Sanger Sequencing, also known as Capillary Electrophoresis (CE) sequencing, is a method of DNA sequencing, based on the selective incorporation of dideoxynucleotide chain terminators by DNA polymerase during in vitro DNA replication (cycle sequencing; the DNA polymerase adds four different nucleotides one by one onto a growing DNA template strand in a linear mode. Each incorporated nucleotide is identified by its fluorescent tag (dye). This extension continues until a particular nucleotide is incorporated. Because of the nucleotide's dideoxy-configuration the polymerase cannot add any other base to this fragment and the extension is terminated. At the end of the selected number of cycles, numerous fragments with different lengths and one labelled nucleotide at the end are then generated. This dye terminator cycle sequencing is the modern variant of the dideoxy chain termination sequencing method first pioneered by Frederick Sanger and colleagues in 1977.
Important aspects in the Sanger Sequencing are the purification (clean-up) steps prior to loading for electrophoresis, and the use of high-quality reagents during all phases of the workflow. This will eliminate any interference, and will optimize conditions to produce high-quality peaks.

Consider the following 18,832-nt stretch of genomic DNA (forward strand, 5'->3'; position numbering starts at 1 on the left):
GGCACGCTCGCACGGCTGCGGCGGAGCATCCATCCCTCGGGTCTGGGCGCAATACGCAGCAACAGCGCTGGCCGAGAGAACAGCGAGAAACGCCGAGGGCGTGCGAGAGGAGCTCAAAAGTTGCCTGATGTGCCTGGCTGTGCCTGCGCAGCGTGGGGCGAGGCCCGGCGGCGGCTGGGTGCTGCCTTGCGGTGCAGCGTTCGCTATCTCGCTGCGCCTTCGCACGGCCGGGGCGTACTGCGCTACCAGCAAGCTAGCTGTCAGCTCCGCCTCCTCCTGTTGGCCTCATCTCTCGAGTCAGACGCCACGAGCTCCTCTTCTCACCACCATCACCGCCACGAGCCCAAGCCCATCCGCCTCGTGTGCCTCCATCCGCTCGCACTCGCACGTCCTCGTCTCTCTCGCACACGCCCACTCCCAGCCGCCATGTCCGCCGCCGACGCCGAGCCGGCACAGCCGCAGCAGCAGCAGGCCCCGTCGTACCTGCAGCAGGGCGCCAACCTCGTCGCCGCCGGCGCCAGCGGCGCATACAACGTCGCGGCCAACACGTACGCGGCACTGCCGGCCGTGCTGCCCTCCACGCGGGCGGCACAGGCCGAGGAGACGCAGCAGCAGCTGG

Automation of Sanger Sequencing has been made possible with the development of a variety of DNA sequencing instruments and platforms, such as Applied Bioystems® ABI Genetic Analyzers and SeqStudio™, and Promega Spectrum.
Since the introduction of massive parallel sequencing (MPS), or Next-Generation Sequencing (NGS), the Sanger Sequencing method remains in wide use, for smaller-scale projects, validation of NGS results and for obtaining especially long contiguous DNA sequence reads. While the Sanger method only sequences a single DNA fragment at a time, NGS is sequencing millions of fragments simultaneously (parallel) per sequencing run.